The little ships of Gilleleje
Seventy years ago, this serene seaside town saw hundreds of Danish Jews escape the Nazis, says Chris Leadbeater
Chris Leadbeater is a full-time travel journalist who has written for The Independent since 2009. He specialises in the USA, South America and Europe, but has covered destinations as varied as Mozambique, New Zealand, Indonesia and Lebanon. Prior to becoming a travel journalist, he worked as a music writer and for men's magazines.
Saturday 05 October 2013
Gilleleje harbour is becalmed. The fishing boats are in, seven of them wedged tightly against the jetty; catches unloaded, nets stowed, crews long since disembarked. The only noise comes from a carelessly secured rope, one of its clasps banging repeatedly on the metal of the mast in the playful breeze, causing a mournful clanging to ring out.
Here is a picture of small-town Scandinavia at its prettiest. Doubly so. Looking beyond the Danish flags that flutter on this mini fleet, I can see across the Oresund strait. At this point Sweden is only 15 miles away, wholly visible, though the firm line of its west coast is turning hazy in the late afternoon – the tinge of the fading sun on the sea gives it the appearance of a golden Avalon, a promised land that travellers might aspire to reach.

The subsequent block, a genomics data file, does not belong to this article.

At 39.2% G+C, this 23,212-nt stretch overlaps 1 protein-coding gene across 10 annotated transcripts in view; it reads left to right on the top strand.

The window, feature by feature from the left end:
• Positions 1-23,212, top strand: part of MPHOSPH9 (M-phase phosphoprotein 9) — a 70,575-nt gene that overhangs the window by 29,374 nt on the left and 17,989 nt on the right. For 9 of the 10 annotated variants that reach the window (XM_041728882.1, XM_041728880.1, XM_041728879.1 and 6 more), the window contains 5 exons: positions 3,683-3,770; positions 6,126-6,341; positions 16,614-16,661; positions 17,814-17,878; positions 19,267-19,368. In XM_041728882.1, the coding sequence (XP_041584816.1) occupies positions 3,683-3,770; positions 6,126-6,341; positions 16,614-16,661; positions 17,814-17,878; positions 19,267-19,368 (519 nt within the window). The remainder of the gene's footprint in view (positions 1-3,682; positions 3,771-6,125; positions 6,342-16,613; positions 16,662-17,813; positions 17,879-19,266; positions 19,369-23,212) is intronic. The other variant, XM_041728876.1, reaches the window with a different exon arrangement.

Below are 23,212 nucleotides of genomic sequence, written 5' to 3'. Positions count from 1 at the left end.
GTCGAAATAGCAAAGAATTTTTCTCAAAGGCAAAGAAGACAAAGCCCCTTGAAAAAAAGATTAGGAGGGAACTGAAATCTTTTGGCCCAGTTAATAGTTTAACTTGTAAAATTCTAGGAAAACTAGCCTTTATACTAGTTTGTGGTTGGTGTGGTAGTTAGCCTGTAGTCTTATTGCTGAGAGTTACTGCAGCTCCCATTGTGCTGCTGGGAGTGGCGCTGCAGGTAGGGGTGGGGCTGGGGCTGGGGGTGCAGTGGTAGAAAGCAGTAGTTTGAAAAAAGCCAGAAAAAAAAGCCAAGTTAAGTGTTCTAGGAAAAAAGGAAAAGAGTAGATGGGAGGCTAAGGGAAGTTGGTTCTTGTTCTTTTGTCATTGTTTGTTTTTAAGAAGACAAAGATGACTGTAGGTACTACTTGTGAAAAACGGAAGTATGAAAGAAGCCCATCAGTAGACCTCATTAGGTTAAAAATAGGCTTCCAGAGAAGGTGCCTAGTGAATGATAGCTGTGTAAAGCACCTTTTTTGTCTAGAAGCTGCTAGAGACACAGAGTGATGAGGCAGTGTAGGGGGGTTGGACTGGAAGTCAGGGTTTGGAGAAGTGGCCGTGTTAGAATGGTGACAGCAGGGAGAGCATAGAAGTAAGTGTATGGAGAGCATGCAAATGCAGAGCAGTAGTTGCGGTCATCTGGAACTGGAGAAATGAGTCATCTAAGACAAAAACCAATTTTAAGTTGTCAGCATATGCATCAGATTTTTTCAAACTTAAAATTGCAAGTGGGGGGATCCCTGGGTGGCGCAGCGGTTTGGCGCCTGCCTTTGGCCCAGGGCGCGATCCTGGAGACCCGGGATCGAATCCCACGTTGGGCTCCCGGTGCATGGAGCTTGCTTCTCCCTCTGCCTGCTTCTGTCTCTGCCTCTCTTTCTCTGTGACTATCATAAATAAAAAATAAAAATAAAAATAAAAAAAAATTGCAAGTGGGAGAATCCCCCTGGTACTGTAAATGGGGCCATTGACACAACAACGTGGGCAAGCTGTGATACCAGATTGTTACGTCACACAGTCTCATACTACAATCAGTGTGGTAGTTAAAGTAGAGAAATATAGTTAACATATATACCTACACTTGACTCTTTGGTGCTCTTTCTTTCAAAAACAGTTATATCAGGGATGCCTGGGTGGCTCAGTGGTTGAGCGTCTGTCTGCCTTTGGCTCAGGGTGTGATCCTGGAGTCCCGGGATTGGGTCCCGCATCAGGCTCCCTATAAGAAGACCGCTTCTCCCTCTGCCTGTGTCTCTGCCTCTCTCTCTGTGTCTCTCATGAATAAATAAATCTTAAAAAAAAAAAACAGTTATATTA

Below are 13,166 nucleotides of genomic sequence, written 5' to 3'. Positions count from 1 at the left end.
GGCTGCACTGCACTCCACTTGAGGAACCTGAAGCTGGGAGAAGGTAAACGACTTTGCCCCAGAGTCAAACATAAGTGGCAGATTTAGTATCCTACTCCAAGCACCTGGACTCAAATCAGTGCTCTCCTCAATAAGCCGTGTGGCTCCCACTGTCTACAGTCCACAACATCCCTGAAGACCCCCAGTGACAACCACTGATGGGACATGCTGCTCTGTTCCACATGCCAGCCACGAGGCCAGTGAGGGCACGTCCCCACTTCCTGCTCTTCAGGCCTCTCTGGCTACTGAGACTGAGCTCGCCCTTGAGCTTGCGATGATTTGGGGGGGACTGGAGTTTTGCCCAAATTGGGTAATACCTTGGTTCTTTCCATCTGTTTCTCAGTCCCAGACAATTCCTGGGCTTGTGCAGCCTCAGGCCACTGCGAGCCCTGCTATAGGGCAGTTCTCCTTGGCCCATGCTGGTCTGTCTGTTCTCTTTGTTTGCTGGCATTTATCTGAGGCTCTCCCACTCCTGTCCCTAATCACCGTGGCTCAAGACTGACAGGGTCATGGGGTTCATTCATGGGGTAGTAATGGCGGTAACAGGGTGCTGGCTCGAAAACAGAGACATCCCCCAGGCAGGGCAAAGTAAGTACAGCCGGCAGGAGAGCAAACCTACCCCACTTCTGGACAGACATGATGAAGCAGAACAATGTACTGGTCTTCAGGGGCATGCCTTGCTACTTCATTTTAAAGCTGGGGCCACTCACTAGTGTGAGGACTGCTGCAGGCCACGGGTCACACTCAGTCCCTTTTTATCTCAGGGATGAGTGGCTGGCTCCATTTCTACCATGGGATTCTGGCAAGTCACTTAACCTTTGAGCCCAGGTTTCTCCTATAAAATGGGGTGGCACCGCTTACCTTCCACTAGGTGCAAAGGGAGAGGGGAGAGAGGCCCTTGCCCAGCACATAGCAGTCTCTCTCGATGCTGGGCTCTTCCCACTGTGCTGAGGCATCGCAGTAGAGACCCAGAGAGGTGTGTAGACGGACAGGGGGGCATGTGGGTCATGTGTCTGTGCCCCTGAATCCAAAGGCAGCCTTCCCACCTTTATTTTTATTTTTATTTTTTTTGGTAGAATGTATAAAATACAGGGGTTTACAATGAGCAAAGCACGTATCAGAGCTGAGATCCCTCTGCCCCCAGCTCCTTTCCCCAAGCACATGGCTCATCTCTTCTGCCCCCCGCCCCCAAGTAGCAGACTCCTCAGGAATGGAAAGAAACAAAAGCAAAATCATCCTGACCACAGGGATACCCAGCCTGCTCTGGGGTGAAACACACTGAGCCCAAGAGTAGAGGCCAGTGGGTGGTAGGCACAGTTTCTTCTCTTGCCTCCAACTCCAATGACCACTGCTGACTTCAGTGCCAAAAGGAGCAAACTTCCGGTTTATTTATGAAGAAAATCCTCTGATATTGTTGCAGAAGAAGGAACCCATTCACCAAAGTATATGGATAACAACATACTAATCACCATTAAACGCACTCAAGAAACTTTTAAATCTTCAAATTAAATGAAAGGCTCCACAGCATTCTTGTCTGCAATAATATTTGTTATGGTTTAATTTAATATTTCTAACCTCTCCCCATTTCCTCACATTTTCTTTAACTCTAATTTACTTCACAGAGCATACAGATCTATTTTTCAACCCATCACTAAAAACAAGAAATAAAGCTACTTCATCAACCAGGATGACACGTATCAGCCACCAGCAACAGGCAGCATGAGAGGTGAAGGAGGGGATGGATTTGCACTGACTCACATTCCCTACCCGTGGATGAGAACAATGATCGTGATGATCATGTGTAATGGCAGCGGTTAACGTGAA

It would have seemed similarly inviting 70 years ago, though the longing to cross the narrow channel that separates Denmark and Sweden would have been borne more out of desperate need than merry daydream. And the mood on the Gilleleje dockside would have been one not of relaxed tranquillity, but of raw panic: people scrambling on to the nearest available ship, jostling, pushing, losing their footing; luggage and possessions hastily abandoned on the wharf; families huddled together; children crying. And fear. Terrible, visceral fear.
On 6 October 1943, Gilleleje witnessed the final flight of wartime Denmark's Jewish population from home soil, running ahead of the Gestapo which – in this country, at least – had been unusually slow in imposing Nazi Germany's abhorrent will. Six days earlier, the dreaded deportation order had been issued – and had sparked a chain of events that would prove to be among the most compelling to emerge from the darkness of 1939-45.
Denmark had seen a different version of the war to that endured by the likes of Poland and Holland. Invaded in April 1940, it had been allowed to keep its government in situ, and was considered by its occupiers to be a "model protectorate" – an example of how post-war Europe might function under German rule. In this atmosphere, its 7,800-strong Jewish populace – mostly based in Copenhagen – had been permitted to remain. But a spate of sabotage attacks conducted by the Danish Resistance in the summer of 1943 snapped German patience. On 29 August, the government was forced to resign, leaving Denmark entirely under the Nazi yoke. The call for the Jews would come on 1 October.
The hero of the hour was a dove in wolf's clothing. Prior to the war, Georg Ferdinand Duckwitz had been a German businessman who had made a living from trading coffee, working primarily with Scandinavia. Now he was a diplomat attached to the German embassy in Copenhagen. Firmly opposed to the Final Solution and aware of the coming storm, he sent word to his Danish political contacts on 28 September. The message, filtered down through the Resistance, was announced in the synagogues: go, and go now.